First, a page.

“Delia R. Moye” was Delia A. Moye, listed in the 1908 city directory as a teacher residing at Goldsboro near Bank. Also at that address, her teenaged son, porter Albert Moye. In the 1910 census of Wilson, Wilson County: at 459 Goldsboro Street, widowed laundress Della Moye, 31, with her children Albert, 17, twins Hattie and Mattie, 9, and Ethel, 2, who was Smith’s child. (In subsequent city directories, too, Delia Moye was described as a laundress. She lost her teaching job as a result of her pregnancy. She also likely was not actually a widow.)

On 18 August 1944, Ethel Mae Moye, 35, daughter of O.L.W. Smith and Della Smith [sic], married David H. Coley, 49, son of W.H. and Luanna Coley, in Wilson. A.M.E. Zion minister W.A. Hilliard performed the ceremony in the presence of C.L. Darden, Norma Darden and Mrs. Ambrose Floyd.

Delia Ann Moye died 19 April 1955 at her home at 1207 East Washington Street, Wilson. Per her death certificate, she was born 27 March 1882 in Greene County to Sandy Malone and Mattie [maiden name unknown; was widowed; and was a retired school teacher. Informant was Ethel M. Coley, 1207 East Washington.

He will not do so.

On 7 October 1889, Amy Kimble swore that her husband Edmund Kimble had abandoned her and their child. Witnesses testified for her, and a justice of the peace sustained the charge, ordering Kimble’s arrest. He was picked up nine days later.

Edmund “Kimble” is likely the Edmund Kimbrough listed as a laborer residing at 219 South Railroad in the 1908 Hill’s Wilson, N.C. city directory. I have found no documentation of Amy Kimble/Kimbrough or their children.

Miscellaneous Records, Records of Wilson County, North Carolina State Archives.

The last will and testament of Zebulon M. Johnson.

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On 19 November 1905, Zebulon Johnson, 33, son of Jere and Minnie Johnson, all of Northampton County, married Armittie Powell, 25, daughter of Isaac and Georgia Powell, at Jerusalem Church, Rich Square township, Northampton County, North Carolina.

In the 1910 census of Rich Square, Northampton County: Armittie Johnson, 28, and her children Elvalene, 3, and Allene, 1 1/2, are listed in the household of her mother Georgianna Powell, 61. Armittie is described as married, but her husband Zebulon is not found.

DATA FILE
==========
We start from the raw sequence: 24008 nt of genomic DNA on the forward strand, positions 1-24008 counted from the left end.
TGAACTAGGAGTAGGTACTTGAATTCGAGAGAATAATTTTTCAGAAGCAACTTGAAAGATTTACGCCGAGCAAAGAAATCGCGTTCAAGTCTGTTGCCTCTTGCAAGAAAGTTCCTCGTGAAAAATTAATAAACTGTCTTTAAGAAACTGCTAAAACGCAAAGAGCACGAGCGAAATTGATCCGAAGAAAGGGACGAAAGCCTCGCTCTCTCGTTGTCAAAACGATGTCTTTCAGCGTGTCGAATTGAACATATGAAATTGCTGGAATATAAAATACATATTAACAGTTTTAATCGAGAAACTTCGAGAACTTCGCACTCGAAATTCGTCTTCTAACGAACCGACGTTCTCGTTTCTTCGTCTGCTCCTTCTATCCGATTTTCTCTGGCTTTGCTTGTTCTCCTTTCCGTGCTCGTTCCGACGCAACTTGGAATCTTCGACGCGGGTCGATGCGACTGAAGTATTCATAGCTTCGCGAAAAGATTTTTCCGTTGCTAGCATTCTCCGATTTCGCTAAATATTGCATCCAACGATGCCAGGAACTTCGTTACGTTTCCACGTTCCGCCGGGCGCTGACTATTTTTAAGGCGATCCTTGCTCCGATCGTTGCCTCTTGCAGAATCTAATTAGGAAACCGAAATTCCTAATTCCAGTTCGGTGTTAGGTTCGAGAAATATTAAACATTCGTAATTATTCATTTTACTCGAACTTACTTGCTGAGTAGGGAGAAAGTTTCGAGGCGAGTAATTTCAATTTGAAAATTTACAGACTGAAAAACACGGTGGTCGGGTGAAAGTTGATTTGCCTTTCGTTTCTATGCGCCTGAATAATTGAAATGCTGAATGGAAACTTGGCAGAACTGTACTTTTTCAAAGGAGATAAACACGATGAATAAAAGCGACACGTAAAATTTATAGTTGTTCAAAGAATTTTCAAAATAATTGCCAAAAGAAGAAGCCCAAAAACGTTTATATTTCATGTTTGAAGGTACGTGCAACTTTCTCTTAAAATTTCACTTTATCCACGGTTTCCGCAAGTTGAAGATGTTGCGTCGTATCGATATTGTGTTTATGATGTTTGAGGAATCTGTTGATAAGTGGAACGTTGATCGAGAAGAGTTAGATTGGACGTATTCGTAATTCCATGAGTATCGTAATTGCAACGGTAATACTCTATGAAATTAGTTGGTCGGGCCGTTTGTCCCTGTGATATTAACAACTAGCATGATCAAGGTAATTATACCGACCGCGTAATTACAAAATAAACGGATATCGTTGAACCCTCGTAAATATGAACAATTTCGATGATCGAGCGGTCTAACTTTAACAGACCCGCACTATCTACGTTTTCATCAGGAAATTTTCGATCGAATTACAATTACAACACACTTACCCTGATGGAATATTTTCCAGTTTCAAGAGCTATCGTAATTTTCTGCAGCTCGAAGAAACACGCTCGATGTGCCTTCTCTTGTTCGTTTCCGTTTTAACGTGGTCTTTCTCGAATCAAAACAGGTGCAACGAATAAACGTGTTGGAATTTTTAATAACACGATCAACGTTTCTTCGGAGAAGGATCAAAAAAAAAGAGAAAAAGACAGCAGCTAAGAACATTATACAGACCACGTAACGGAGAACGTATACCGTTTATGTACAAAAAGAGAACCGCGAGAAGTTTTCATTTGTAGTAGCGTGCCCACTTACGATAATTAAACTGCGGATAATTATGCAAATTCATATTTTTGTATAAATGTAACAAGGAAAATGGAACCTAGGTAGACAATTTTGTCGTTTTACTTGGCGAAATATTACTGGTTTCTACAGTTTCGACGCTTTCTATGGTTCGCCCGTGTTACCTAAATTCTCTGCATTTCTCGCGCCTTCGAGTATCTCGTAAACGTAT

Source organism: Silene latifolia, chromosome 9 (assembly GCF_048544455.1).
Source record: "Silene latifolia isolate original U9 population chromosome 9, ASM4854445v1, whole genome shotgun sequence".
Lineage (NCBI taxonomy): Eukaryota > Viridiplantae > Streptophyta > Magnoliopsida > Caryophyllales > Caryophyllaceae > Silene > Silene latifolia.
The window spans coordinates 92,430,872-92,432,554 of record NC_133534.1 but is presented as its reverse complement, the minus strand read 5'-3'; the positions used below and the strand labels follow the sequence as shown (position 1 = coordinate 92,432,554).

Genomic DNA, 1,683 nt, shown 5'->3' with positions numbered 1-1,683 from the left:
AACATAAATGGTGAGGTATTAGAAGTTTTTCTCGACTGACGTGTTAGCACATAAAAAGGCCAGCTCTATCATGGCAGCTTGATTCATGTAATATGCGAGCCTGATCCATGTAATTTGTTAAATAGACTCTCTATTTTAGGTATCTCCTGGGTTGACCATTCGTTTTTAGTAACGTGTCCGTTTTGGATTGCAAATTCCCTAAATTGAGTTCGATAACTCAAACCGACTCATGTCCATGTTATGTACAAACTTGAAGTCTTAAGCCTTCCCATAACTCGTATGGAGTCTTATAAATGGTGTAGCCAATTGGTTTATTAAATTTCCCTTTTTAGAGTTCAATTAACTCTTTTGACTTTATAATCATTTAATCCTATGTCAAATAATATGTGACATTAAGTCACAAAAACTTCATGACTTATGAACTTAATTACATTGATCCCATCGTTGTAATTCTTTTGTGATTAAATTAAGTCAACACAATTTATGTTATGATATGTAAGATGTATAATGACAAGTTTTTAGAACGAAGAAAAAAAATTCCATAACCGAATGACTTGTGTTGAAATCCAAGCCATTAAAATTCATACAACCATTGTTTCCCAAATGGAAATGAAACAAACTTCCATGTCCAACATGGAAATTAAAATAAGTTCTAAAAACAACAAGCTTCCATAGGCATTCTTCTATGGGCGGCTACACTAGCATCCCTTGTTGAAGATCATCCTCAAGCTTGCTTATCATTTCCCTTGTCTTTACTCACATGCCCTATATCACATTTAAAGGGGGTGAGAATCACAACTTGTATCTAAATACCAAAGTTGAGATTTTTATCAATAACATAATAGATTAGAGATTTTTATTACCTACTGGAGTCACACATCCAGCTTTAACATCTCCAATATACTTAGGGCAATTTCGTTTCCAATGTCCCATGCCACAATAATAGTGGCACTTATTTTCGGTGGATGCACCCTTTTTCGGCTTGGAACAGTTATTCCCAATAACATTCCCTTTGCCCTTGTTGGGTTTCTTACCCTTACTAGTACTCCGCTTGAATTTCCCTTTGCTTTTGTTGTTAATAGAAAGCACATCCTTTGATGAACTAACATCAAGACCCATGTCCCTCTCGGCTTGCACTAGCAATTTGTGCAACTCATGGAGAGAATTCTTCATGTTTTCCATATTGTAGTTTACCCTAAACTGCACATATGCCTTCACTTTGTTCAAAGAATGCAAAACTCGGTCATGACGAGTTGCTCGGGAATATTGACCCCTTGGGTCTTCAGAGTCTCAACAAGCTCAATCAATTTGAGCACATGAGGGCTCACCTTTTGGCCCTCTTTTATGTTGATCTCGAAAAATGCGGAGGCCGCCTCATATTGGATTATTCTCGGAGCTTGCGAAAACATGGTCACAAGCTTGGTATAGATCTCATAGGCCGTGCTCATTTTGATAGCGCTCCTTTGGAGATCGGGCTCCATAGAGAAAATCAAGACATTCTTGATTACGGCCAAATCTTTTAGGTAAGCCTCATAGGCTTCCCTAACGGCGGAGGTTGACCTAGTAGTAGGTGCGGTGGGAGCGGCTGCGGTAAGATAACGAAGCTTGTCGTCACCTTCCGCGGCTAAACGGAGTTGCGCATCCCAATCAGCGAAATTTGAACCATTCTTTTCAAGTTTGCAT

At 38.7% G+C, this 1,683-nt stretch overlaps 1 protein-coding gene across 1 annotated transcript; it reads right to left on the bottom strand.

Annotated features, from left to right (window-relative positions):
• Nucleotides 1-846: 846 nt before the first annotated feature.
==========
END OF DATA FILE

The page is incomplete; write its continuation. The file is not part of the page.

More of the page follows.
In 1918, Zebulon Myer Johnson registered for the World War I draft in Nash County. Per his heart registration card, he resided at R.F.D. 3, Rocky Mount; was born 17 September 1872; was employed as a chiropodist and farmer; and his nearest relative was wife Mittie Johnson. [Where did Johnson receive his medical training? Was he actually a physician?]

On 1 December 1926, Zebulon Johnson, 48, of Wilson, married Roberta Battle, 38, of Wilson. Missionary Baptist minister Fred M. Davis performed the ceremony in the presence of Mamie Lucas, Ella Allen and Henry Lucas.

In 1930 census of Wilson, Wilson County: at 1008 East Nash Street, chiropodist Zebulon M. Johnson, 56, and wife Roberta, 37.

On 13 July 1934, Zebulon Myer Johnson died in Wilson. Per his death certificate, he was 61 years old; born in Bertie County to Jerry and Winnie Johnson; was married to Robetta Johnson; and worked as a chiropodist. He was buried in Rich Square, North Carolina.

As noted in the document above, Johnson’s will entered probate ten days after his death. As required, for several months, his executrix ran an ad in the local newspaper, notifying claimants and debtors of their obligations.

Wilson Daily Times, 21 August 1934.

There was a response — likely, unexpected. Armittie Powell Johnson, who lived in Rocky Mount, stepped forward to file a claim. By the brief notation handwritten in the will book, above, it appears that she asserted that she, and not Roberta, was Zebulon Johnson’s legal widow. I have no further information on the outcome of this challenge, but it is clear that Roberta Johnson remained in the house she had been bequeathed in the will.

Roberta Battle Johnson died 28 July 1958 at Mercy Hospital. Per her death certificate, she was born 3 October 1889 in Wilson to Parker Battle and Ella (last name unknown); was widowed; resided at 1108 East Nash; and worked as business manager for Mercy. Informant was Grace Battle Black, 1108 East Nash Street.

[Sidenote: Zebulon Myer Johnson was the grandfather of noted Nash County educator and activist Kanawha Zebulon “K.Z.” Chavis (1930-1986), whose mother was Arlin Johnson Chavis.]